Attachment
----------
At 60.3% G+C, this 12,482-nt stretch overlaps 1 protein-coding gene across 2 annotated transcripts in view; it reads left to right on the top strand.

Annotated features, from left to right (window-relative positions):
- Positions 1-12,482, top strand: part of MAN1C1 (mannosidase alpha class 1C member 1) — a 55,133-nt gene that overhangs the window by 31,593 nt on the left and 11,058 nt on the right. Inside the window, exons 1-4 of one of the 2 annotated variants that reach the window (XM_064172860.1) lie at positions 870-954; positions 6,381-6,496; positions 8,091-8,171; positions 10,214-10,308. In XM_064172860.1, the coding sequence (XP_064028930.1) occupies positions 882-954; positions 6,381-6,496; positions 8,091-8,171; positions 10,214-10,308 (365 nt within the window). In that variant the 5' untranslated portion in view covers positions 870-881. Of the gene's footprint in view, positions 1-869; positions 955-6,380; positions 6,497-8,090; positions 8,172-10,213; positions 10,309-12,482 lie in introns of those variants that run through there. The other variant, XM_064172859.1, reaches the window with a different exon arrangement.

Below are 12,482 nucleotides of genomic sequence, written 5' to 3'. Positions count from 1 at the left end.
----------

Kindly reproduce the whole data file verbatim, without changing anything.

At 60.3% G+C, this 12,482-nt stretch overlaps 1 protein-coding gene across 2 annotated transcripts in view; it reads left to right on the top strand.

Annotated features, from left to right (window-relative positions):
- Positions 1-12,482, top strand: part of MAN1C1 (mannosidase alpha class 1C member 1) — a 55,133-nt gene that overhangs the window by 31,593 nt on the left and 11,058 nt on the right. Inside the window, exons 1-4 of one of the 2 annotated variants that reach the window (XM_064172860.1) lie at positions 870-954; positions 6,381-6,496; positions 8,091-8,171; positions 10,214-10,308. In XM_064172860.1, the coding sequence (XP_064028930.1) occupies positions 882-954; positions 6,381-6,496; positions 8,091-8,171; positions 10,214-10,308 (365 nt within the window). In that variant the 5' untranslated portion in view covers positions 870-881. Of the gene's footprint in view, positions 1-869; positions 955-6,380; positions 6,497-8,090; positions 8,172-10,213; positions 10,309-12,482 lie in introns of those variants that run through there. The other variant, XM_064172859.1, reaches the window with a different exon arrangement.

Below are 12,482 nucleotides of genomic sequence, written 5' to 3'. Positions count from 1 at the left end.